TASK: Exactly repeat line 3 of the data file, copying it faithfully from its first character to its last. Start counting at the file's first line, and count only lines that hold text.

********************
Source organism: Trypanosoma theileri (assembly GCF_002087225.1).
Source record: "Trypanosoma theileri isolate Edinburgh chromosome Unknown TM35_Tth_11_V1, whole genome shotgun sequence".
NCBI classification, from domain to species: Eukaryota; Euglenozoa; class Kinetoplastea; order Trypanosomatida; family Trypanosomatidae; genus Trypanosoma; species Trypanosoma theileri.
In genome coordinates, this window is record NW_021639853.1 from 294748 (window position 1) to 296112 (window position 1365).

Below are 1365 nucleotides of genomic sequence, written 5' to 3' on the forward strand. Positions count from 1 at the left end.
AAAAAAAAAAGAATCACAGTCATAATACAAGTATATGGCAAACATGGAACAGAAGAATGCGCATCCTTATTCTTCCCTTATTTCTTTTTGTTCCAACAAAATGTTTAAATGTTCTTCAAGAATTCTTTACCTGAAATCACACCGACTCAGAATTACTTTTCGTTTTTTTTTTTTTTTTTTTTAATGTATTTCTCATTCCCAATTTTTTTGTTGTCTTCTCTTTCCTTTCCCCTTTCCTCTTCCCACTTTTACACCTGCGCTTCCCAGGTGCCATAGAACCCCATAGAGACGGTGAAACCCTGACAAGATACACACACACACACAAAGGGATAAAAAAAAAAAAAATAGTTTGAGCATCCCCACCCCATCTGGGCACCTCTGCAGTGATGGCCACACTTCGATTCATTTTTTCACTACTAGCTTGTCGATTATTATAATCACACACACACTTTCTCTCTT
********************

NCBI classification, from domain to species: Eukaryota; Euglenozoa; class Kinetoplastea; order Trypanosomatida; family Trypanosomatidae; genus Trypanosoma; species Trypanosoma theileri.